Allison M. Thomson

Senior Research Scientist

As of February 2015 Allison Thomson has taken a position with Field to Market in DC.

Allison M. Thomson is a Research Scientist at the Joint Global Change Research Institute, a partnership of the Pacific Northwest National Laboratory (PNNL) and the University of Maryland, College Park and the Group Leader for Terrestrial Processes and Adaptation. Her primary research interests are in the field of climate change and land use, using modeling to understand agricultural, soil and water resources in the context of a changing climate and human activities. Recent research includes regional to global scale simulation modeling studies of agricultural productivity and terrestrial carbon response to climate change. In addition, her research explores alternative future scenarios of land management and the implications for the carbon cycle and food security in Integrated Assessment models. She is a lead author for the National Climate Assessment Land Use Land Cover Change chapter, a member of the IPCC Task Group on Data and Scenario Support for Impacts and Climate Analysis (TGICA) and co-chair of the Community Earth System Model Societal Dimensions Working Group. Ms. Thomson has a Master's in Environmental Management from Duke University and a BA in Geology from Carleton College.

Selected Publications

Le Page Y, G Hurtt, A Thomson, B Bond-Lamberty, P Patel, M Wise, K Calvin, G Kyle, L Clarke, J Edmonds, A Janetos. 2013. Strategies for efficient climate mitigation are highly sensitive to future natural disturbance rates. Environmental Research Letters 8(1): 015018. DOI:10.1088/1748-9326/8/1/015018.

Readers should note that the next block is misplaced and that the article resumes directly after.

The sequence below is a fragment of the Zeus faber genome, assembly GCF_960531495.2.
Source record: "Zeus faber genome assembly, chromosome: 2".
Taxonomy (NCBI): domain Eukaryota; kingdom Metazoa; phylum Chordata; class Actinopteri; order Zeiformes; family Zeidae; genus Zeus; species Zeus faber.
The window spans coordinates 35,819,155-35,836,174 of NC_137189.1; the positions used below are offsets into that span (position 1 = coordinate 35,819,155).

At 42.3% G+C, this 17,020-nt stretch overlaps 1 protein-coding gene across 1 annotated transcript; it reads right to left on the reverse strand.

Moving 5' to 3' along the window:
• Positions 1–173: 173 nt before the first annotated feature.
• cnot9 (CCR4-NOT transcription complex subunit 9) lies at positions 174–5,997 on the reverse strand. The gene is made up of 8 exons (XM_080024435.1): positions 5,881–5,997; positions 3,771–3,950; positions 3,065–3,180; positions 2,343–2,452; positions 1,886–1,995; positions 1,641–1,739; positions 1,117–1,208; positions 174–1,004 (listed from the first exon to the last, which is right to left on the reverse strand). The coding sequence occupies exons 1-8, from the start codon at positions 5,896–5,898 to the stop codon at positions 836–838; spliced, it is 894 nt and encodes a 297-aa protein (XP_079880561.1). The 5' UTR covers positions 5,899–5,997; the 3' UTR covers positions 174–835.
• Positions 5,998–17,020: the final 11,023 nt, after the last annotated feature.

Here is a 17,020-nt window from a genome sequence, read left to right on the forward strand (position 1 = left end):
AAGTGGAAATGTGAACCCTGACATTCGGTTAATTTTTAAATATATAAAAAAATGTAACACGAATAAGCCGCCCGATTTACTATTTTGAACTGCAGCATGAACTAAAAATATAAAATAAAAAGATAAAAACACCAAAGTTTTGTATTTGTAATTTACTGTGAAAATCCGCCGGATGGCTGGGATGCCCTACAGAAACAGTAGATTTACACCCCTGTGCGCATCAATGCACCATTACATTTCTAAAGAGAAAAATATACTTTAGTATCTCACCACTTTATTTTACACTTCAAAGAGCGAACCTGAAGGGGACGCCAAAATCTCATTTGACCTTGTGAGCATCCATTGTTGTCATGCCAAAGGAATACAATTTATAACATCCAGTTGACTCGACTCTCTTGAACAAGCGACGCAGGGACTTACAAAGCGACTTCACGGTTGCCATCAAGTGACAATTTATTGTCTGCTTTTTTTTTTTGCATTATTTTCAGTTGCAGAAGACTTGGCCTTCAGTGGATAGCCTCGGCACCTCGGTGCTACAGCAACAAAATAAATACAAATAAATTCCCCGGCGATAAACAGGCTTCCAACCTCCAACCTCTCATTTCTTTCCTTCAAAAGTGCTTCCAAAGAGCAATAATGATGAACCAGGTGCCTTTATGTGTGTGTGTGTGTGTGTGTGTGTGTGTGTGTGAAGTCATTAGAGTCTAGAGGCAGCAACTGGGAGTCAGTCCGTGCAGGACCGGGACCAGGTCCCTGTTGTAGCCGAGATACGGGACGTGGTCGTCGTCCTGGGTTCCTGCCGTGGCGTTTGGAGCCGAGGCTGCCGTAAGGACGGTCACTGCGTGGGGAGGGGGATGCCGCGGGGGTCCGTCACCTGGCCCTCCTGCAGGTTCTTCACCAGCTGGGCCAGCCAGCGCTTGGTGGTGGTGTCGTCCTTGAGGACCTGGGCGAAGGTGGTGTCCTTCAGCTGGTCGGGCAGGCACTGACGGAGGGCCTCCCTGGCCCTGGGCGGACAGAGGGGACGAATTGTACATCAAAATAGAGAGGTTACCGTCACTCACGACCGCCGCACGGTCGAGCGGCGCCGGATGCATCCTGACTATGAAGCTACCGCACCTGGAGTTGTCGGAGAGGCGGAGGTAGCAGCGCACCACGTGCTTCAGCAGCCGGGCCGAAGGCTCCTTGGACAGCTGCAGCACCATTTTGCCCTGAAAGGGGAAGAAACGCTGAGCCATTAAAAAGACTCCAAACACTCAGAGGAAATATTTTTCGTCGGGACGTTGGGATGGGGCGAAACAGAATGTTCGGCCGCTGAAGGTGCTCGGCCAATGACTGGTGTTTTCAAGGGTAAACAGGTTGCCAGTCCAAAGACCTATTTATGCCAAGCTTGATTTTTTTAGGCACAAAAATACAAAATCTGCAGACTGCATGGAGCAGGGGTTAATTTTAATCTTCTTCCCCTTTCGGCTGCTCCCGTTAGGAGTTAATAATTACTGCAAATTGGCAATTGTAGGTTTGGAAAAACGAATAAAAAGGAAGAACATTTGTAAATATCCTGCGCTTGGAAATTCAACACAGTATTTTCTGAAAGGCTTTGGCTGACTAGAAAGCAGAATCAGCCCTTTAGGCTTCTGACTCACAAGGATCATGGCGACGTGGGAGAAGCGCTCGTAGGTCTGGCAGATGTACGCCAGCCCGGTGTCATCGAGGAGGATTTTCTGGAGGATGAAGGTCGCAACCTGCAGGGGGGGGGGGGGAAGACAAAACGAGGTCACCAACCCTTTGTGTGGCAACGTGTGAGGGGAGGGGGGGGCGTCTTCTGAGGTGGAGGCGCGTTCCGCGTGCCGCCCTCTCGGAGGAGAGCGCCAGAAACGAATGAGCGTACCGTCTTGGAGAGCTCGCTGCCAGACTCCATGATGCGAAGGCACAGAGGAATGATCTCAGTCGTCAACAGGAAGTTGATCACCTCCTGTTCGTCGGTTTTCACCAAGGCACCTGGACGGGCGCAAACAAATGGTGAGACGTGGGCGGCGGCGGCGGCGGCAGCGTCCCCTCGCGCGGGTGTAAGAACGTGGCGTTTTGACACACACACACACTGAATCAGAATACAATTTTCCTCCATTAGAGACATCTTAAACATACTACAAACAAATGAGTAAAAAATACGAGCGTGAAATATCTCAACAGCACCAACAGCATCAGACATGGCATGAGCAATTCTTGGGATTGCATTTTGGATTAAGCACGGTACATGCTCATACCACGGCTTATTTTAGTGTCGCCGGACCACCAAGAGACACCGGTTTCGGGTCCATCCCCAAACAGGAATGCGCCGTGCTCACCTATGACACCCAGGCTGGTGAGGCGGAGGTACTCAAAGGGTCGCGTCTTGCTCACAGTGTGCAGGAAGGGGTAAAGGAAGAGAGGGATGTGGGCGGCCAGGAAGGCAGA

Jones A, W Collins, J Edmonds, M Torn, A Janetos, K Calvin, A Thomson, L Chini, J Mao, X Shi, P Thornton, G Hurtt, M Wise. 2013. Greenhouse gas policy influences climate via direct effects of land-use change. Journal of Climate 26(11):3657-3670 DOI: 10.1175/JCLI-D-12-00377.1

Thomson A, K Calvin, S Smith, P Kyle, A Volke, P Patel, S Delgado Arias, B Bond-Lamberty, M Wise, L Clarke, J Edmonds. 2011. RCP4.5: A Pathway for Stabilization of Radiative Forcing by 2100 Climatic Change DOI 10.1007/s10584-011-0151-4.

Thomson AM, KV Calvin, LP Chini, G Hurtt, JA Edmonds, B Bond-Lamberty, S Frolking, MA Wise, AC Janetos. 2010. Climate mitigation and the future of tropical landscapes. Proceedings of the National Academy of Sciences. doi/10.1073/pnas.0910467107

Bond-Lamberty B, AM Thomson. 2010. Temperature-associated increases in the global soil respiration flux record. Nature 464: 579-582.

Moss, R, J Edmonds, K Hibbard, T Carter, S Emori, M Kainuma,T Kram, M Manning, J Meehl, J Mitchell, N Nakicenovic, K Riahi, S Rose, S Smith, R Stouffer, AM Thomson, D vanVuuren, J Weyant, ad T Willbanks. 2010. The next generation of scenarios for climate change research and assessment Nature. 463:747-756.

Post, WM, JE Amonette, R Birdsey, CT Garten Jr., RCIzaurralde, PM Jardine, J Jastrow, R Lal, G Marland, BA McCarl, AM Thomson, TO West, SD Wullschleger, FB Metting 2009. Terrestrial Biological Carbon Sequestration: Science for Enhancement and Implementation. in Carbon Sequestration and Its Role in the Global Carbon Cycle, vol. 183, ed. Brian J. McPherson and Eric T. Sundquist, pp. 73-88. American Geophysical Union (AGU), Washington, DC.

Wise MA, KV Calvin, AM Thomson, LE Clarke, B Bond-Lamberty, RD Sands, SJ Smith, AC Janetos, JA Edmonds. 2009. Implications of Limiting CO2 Concentrations for Land Use and Energy. Science 324(5931):1183-1186.

Thomson, AM, RC Izaurralde, SJ Smith, LE Clarke. 2008. Integrated estimates of global terrestrial carbon sequestration. Global Environmental Change 18(1):192-203.

Thomson, AM, RC Izaurralde, NJ Rosenberg X He. 2006. Climate change impacts on agriculture and soil carbon sequestration potential in the Huang-Hai Plain of China. Agriculture, Ecosystems and Environment 114(2-4)

Thomson, AM, RA Brown, NJ Rosenberg, RC Izaurralde, DM Legler, R Srinivasan. 2003. Simulated Impacts of El Nino /Southern Oscillation on U.S. Water Resources. Journal of the American Water Resources Association 39(1): 137-148